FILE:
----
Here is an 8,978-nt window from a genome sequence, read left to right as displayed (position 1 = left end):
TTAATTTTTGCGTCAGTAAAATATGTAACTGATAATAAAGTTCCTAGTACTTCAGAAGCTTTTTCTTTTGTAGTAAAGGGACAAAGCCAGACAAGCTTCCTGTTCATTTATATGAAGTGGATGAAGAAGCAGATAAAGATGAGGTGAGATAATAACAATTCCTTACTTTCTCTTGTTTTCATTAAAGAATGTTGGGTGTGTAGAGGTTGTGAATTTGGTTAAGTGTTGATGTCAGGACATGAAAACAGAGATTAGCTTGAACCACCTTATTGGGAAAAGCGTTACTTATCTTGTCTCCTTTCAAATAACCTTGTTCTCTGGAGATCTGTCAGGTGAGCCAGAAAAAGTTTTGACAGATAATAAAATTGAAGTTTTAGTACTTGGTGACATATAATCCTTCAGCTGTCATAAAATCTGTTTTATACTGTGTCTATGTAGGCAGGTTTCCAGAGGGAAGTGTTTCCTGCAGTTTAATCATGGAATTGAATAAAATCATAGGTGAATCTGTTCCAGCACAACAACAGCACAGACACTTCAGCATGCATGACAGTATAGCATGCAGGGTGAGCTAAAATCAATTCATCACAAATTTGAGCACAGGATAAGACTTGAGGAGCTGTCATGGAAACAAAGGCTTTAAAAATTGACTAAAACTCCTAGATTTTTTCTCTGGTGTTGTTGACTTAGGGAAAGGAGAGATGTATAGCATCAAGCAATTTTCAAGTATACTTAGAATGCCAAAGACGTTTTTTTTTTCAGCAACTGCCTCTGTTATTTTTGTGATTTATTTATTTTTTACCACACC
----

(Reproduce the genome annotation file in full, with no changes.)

Here is an 8,978-nt window from a genome sequence, read left to right as displayed (position 1 = left end):
TTAATTTTTGCGTCAGTAAAATATGTAACTGATAATAAAGTTCCTAGTACTTCAGAAGCTTTTTCTTTTGTAGTAAAGGGACAAAGCCAGACAAGCTTCCTGTTCATTTATATGAAGTGGATGAAGAAGCAGATAAAGATGAGGTGAGATAATAACAATTCCTTACTTTCTCTTGTTTTCATTAAAGAATGTTGGGTGTGTAGAGGTTGTGAATTTGGTTAAGTGTTGATGTCAGGACATGAAAACAGAGATTAGCTTGAACCACCTTATTGGGAAAAGCGTTACTTATCTTGTCTCCTTTCAAATAACCTTGTTCTCTGGAGATCTGTCAGGTGAGCCAGAAAAAGTTTTGACAGATAATAAAATTGAAGTTTTAGTACTTGGTGACATATAATCCTTCAGCTGTCATAAAATCTGTTTTATACTGTGTCTATGTAGGCAGGTTTCCAGAGGGAAGTGTTTCCTGCAGTTTAATCATGGAATTGAATAAAATCATAGGTGAATCTGTTCCAGCACAACAACAGCACAGACACTTCAGCATGCATGACAGTATAGCATGCAGGGTGAGCTAAAATCAATTCATCACAAATTTGAGCACAGGATAAGACTTGAGGAGCTGTCATGGAAACAAAGGCTTTAAAAATTGACTAAAACTCCTAGATTTTTTCTCTGGTGTTGTTGACTTAGGGAAAGGAGAGATGTATAGCATCAAGCAATTTTCAAGTATACTTAGAATGCCAAAGACGTTTTTTTTTTCAGCAACTGCCTCTGTTATTTTTGTGATTTATTTATTTTTTACCACACC